Does an induction motor draw more power at higher RPM?

Increasing the frequency of the AC power supply will increase the RPM of the induction motor. However, that should also increase its impedance (jwL.) If that is the case, then less current would be drawn (due to higher impedance) and consequently less power is consumed at higher RPM.

I must have missed something, what is it?

  • \$\begingroup\$ V/f control.... \$\endgroup\$ – DKNguyen Mar 4 at 5:51
  • \$\begingroup\$ The impedance of the motor depends on the mechanical load that is connected to the motor. That is probably the main thing you are missing. If you drive an induction motor with a fixed voltage and frequency, then the current will go up as the mechanical load goes up. \$\endgroup\$ – mkeith Mar 4 at 6:06
  • \$\begingroup\$ Perhaps you missed the whole chapter on IM, but that's called field weakening. Also less torque is produced, more iron loss is produced, ...consequently more power is consumed for loss covering, the efficiency is decreased. \$\endgroup\$ – Marko Buršič Mar 4 at 7:49

The relationship between RPM and power is Power = Torque X RPM.

Since the impedance of the magnetizing branch of the equivalent circuit increases as the frequency increases, it is necessary to maintain the ratio of voltage to frequency relatively constant over the operating range in order to have the optimum magnetic field in the stator.

In some situations, the frequency is increased without increasing voltage at the upper end of the speed range. The resulting reduction in torque capability results in a constant power capability up to some speed at which the power capability decreases.

You have missed quite a bit. You need to study the induction motor equivalent circuit and the related performance equations and curves. Answers to the following questions may be helpful:

When load increases in rotor of induction motor how does stator draws more current?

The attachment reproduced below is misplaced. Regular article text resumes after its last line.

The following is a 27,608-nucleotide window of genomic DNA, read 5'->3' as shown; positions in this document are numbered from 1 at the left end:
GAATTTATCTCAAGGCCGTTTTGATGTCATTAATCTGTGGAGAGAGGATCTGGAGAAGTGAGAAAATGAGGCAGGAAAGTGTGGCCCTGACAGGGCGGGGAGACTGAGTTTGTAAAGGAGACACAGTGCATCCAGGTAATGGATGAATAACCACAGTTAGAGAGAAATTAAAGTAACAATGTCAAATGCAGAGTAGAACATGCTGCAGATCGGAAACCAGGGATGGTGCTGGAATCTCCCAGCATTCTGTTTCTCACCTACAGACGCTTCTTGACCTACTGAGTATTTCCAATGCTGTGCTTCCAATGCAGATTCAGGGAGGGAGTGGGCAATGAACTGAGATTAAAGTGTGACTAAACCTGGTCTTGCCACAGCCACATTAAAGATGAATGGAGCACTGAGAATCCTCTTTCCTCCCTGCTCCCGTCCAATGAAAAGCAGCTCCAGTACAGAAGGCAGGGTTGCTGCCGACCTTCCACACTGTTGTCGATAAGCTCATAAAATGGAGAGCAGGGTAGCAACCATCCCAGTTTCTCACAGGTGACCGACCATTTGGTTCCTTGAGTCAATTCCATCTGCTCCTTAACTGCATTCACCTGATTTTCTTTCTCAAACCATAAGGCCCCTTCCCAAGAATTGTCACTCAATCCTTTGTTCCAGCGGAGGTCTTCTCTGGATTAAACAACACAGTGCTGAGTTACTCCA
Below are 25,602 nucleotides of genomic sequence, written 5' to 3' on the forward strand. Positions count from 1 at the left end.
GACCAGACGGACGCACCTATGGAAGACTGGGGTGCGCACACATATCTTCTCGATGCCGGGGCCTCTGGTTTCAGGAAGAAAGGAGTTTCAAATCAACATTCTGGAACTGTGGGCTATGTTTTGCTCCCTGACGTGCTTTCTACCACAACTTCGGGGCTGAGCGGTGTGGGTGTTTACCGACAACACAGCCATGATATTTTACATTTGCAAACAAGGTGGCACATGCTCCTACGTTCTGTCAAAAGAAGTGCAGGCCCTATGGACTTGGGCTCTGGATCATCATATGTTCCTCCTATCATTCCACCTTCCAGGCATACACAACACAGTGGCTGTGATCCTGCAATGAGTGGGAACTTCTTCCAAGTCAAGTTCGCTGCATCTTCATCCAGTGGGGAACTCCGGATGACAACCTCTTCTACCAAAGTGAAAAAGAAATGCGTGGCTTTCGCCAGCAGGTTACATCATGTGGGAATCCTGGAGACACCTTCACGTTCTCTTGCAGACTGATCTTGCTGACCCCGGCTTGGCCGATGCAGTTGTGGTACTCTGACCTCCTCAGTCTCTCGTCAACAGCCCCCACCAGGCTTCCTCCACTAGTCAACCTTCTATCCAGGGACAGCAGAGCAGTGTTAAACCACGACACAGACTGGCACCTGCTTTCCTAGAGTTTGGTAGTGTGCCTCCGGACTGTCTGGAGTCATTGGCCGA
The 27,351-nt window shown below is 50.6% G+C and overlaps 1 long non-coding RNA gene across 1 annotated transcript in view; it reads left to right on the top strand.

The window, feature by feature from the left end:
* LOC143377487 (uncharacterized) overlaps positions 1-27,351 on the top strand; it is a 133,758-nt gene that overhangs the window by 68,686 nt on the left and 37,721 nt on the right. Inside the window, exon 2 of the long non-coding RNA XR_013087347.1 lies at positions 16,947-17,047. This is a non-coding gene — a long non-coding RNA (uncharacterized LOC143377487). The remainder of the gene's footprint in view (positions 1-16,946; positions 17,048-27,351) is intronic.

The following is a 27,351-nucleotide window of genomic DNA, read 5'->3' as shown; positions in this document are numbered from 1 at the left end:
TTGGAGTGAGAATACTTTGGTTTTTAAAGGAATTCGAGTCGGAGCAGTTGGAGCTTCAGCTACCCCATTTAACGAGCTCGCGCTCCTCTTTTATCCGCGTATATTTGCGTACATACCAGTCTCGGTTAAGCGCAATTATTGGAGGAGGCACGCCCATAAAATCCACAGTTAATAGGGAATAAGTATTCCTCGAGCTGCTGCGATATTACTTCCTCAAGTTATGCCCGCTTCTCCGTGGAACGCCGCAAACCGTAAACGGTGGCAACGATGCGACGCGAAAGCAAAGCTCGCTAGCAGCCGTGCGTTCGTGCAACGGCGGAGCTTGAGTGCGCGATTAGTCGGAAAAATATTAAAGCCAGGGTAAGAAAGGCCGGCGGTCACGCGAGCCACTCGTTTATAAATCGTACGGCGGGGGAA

Torque-Speed Equation for Induction Motor

Why does the V/Hz ratio of a motor affect the magnetic field strength?

Inductor Machines: why is constant flux achieved before reaching nominal speed?

  • \$\begingroup\$ So more power is consumed just because we increase the voltage at higher RPMs? If that is the case, then we have: 1- More current is drawn because we increase the voltage as we increase frequency. 2- Less current is drawn because the reactance of the equivalent impedance is increased as we increase the frequency. Are you saying that the effect of (1) on current is more than (2)? \$\endgroup\$ – mhmhsh Mar 6 at 18:46
  • \$\begingroup\$ The power consumed is determined by the intersection of the load's torque vs. speed demand curve with the motor's torque vs. speed capability curve. That determines motor slip. Motor slip determines Rr(1-s)/s in the equivalent circuit. See the first link in my answer. \$\endgroup\$ – Charles Cowie Mar 6 at 19:37
  • \$\begingroup\$ Thanks! After examining the torque/current vs speed/slip curve, it makes sense now. I was more focused on the reactance but not the mechanical load resistance Rr(1-s)/s which is a non-linear function of RPM. \$\endgroup\$ – mhmhsh Mar 7 at 1:43

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